Starting a small business can be exciting, challenging, and terrifying in equal amounts. After all, success is not assured – the Ministry of Business, Innovation & Employment data shows that only 37% of the single-person businesses started in 2010 were still operating in 2016. While there is no perfect recipe to make your new business work, avoiding these common errors will get you off to a good start.
Mistake 1: Not setting a business plan
As the old saying goes, “If you fail to plan, you plan to fail”. In that first flush of entrepreneurial enthusiasm, the last thing you might feel like doing is sitting down to hash out a detailed business plan.
But without one, you’re travelling uncharted territory without a map. You might still get where you want to go, but you’re far more likely to get lost along the way.
A good business plan will help you test the feasibility of your new venture, plan for potential problems, work out your goals and objectives, and discover opportunities and threats. MBIE has some great tips on how to write your business plan, as well as a downloadable template.
Mistake 2: Not knowing who your ideal customer is
You might think you know who will want to buy your product or service, but unless you do your research, your marketing could completely miss the target. Before you invest in any kind of campaign, you need to ask a few basic questions.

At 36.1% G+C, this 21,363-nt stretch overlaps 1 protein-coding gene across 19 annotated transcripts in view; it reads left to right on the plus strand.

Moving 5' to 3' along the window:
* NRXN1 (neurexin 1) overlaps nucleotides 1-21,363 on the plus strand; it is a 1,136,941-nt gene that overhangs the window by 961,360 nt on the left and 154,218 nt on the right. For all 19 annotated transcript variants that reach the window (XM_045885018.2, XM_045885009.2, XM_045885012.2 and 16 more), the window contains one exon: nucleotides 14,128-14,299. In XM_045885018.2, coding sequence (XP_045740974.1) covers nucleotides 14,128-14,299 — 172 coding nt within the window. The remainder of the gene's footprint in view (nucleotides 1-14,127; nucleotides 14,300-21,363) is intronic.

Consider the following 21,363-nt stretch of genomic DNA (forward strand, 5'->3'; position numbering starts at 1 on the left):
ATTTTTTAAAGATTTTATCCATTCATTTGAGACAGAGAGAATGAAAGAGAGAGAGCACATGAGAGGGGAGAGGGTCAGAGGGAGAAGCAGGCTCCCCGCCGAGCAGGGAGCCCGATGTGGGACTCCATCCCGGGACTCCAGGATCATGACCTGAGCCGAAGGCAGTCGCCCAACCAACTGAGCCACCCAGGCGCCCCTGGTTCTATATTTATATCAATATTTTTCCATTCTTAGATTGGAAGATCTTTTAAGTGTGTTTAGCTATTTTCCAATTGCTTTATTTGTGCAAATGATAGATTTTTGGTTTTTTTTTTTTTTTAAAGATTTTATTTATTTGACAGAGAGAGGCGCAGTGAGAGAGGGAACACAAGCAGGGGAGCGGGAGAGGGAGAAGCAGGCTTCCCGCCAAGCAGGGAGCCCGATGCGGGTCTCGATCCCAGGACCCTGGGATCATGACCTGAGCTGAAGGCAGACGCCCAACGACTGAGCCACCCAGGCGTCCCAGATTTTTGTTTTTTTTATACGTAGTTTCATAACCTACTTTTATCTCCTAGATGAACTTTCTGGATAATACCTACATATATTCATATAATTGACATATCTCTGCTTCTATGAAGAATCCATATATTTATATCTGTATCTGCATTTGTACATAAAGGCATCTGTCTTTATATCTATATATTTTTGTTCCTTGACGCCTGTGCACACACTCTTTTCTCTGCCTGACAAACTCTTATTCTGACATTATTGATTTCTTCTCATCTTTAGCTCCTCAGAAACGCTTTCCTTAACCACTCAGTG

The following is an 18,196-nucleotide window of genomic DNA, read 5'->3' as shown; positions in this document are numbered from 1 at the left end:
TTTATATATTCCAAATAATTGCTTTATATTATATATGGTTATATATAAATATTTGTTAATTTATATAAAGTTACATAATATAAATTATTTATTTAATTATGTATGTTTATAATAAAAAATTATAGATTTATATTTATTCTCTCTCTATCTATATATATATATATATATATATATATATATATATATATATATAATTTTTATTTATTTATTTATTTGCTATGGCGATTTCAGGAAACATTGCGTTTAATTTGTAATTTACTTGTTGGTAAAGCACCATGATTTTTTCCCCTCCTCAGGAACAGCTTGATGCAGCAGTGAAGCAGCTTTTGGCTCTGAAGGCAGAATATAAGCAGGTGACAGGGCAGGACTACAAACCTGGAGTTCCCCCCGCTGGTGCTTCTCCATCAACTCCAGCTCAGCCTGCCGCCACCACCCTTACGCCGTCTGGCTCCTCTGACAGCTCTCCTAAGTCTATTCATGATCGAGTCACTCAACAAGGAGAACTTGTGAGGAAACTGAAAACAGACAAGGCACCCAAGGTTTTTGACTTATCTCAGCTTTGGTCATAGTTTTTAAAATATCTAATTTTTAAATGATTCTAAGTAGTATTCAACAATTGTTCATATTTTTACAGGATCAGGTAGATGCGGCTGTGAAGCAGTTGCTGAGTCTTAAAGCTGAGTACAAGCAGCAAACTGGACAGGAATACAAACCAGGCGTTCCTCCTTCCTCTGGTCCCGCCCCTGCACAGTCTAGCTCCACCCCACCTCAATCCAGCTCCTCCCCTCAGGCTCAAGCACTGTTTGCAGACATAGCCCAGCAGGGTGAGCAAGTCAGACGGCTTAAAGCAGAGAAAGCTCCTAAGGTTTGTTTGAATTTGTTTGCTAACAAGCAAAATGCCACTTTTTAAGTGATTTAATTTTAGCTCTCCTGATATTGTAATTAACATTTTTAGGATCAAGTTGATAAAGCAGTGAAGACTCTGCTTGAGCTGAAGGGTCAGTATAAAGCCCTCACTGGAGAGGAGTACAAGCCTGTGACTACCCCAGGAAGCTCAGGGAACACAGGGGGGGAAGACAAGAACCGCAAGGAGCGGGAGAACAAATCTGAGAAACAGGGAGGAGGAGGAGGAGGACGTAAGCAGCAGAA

From your customer’s perspective, what does your product or service do for them? What benefits do they get from it, and what problems does it solve? Where are they, and how do they prefer to buy things?
Creating customer personas is a great way to identify your ideal customer. Check out our previous blog, where we talk a little bit about them.
Mistake 3: Undervaluing your product or service
It’s tempting to try to attract customers with low prices, but if you undervalue your product, your bottom line will suffer, and you could start to resent working for less than you’re worth.
Plus, it’s much harder to adjust your prices upwards if you start too low. If you start by giving things away, people will be reluctant to pay for them later.
Mistake 4: Trying to do everything yourself
When you first start out and cash flow is tight, DIY might seem like a good option. But even in the unlikely event that you have the right skills to do every task yourself, in reality, you just won’t have the time to do them all well. And if there are elements you struggle with, they’ll eat up hours of your time that would be better spent elsewhere.
For example, if you don’t have web development skills, it may be much more cost-effective to have Moreweb take care of your website while you direct your expertise to the areas that need it most.
Mistake 5: Ignoring the competition
As original as you think your business idea is, unless you’ve invented something brand new, there’s probably someone out there selling something similar. Find out what they’re offering and what they’re charging.
Sign up for their catalogue or mailing list. Work out your point of difference, so you know how your pricing compares and how to market your business against theirs.